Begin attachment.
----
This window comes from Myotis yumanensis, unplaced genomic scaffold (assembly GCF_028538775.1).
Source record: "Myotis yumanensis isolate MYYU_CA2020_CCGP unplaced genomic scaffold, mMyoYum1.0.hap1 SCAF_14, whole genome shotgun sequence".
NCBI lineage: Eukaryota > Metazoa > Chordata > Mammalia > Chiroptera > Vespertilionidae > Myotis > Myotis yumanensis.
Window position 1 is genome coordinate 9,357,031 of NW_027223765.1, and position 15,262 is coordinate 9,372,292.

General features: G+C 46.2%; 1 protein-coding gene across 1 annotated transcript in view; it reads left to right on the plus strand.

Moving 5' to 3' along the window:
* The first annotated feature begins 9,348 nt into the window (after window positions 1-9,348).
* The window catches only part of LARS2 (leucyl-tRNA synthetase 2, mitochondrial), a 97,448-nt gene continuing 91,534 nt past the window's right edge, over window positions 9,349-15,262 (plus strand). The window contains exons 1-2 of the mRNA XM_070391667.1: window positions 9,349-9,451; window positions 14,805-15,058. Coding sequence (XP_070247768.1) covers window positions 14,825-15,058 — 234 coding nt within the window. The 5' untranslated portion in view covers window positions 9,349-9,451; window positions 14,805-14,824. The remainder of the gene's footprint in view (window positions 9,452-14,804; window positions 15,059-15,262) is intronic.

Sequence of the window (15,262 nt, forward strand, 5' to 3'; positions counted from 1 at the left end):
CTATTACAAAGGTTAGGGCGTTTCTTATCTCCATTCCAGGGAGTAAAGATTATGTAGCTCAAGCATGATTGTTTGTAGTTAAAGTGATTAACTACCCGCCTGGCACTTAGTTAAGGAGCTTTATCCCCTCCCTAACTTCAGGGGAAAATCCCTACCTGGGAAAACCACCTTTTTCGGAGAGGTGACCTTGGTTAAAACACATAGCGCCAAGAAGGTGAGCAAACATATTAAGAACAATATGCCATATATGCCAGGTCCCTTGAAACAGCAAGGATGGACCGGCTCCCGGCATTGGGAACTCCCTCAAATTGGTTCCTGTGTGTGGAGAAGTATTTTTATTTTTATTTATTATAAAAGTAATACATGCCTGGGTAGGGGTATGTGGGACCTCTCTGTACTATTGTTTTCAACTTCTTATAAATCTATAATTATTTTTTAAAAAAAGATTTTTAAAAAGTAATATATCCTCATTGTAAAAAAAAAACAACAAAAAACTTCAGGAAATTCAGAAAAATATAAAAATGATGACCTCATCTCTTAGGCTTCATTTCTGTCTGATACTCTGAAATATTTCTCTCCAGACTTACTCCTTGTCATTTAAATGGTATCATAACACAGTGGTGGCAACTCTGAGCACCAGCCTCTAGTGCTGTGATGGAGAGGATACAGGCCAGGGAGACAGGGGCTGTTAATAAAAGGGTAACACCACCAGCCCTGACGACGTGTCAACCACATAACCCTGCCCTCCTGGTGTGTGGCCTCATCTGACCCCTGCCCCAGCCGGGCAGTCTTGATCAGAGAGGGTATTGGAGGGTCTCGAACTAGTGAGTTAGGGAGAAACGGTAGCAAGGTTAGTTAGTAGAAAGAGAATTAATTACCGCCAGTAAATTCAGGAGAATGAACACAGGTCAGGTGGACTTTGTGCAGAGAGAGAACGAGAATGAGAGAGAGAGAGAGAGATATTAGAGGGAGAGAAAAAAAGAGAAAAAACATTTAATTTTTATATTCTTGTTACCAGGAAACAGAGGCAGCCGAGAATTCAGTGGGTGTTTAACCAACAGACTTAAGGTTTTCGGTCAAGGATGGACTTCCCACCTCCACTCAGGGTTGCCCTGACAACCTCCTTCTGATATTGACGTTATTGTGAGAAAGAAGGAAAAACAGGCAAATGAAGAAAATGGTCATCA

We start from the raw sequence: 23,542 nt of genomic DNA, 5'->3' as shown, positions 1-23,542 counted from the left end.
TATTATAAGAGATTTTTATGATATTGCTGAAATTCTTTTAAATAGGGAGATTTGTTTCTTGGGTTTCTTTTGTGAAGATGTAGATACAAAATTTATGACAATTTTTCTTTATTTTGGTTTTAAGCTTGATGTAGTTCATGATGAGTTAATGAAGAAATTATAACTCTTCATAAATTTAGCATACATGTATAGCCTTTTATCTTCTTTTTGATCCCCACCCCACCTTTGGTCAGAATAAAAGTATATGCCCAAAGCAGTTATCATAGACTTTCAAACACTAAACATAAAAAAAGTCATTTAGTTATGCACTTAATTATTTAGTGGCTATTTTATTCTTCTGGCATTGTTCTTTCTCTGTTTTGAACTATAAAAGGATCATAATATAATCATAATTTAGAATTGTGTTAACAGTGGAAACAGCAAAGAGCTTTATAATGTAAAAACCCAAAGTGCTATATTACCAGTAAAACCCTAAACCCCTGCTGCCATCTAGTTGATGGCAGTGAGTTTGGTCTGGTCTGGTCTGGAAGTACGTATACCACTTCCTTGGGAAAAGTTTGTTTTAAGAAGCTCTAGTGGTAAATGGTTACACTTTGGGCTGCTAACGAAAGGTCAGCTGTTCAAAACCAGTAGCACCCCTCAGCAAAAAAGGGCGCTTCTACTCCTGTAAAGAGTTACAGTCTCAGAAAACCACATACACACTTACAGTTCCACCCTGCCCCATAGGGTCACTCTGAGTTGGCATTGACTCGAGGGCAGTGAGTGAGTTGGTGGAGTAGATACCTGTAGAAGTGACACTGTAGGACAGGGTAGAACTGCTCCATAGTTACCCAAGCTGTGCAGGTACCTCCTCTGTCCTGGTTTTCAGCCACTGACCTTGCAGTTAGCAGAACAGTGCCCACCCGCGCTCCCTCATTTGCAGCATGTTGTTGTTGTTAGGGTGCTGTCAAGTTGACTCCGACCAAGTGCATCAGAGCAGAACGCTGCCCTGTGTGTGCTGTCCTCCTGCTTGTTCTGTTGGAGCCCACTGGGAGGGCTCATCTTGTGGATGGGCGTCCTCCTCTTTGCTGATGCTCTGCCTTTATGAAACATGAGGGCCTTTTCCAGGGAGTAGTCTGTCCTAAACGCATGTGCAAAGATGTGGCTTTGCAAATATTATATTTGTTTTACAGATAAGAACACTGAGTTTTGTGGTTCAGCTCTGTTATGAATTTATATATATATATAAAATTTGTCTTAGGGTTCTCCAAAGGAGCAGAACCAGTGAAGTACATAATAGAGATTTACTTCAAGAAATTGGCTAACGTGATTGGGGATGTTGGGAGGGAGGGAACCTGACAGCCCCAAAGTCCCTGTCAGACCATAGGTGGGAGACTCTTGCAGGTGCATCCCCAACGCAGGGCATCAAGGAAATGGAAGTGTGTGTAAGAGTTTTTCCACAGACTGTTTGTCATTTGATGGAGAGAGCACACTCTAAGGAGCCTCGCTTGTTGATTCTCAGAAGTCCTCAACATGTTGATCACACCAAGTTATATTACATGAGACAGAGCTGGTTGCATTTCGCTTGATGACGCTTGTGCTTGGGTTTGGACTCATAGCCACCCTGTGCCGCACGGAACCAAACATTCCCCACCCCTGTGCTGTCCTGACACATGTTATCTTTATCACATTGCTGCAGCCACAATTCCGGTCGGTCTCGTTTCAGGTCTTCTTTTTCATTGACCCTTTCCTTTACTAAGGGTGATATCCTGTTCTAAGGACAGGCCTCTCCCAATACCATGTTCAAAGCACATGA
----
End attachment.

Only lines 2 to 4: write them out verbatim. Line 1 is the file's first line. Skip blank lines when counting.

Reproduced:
Source record: "Myotis yumanensis isolate MYYU_CA2020_CCGP unplaced genomic scaffold, mMyoYum1.0.hap1 SCAF_14, whole genome shotgun sequence".
NCBI lineage: Eukaryota > Metazoa > Chordata > Mammalia > Chiroptera > Vespertilionidae > Myotis > Myotis yumanensis.
Window position 1 is genome coordinate 9,357,031 of NW_027223765.1, and position 15,262 is coordinate 9,372,292.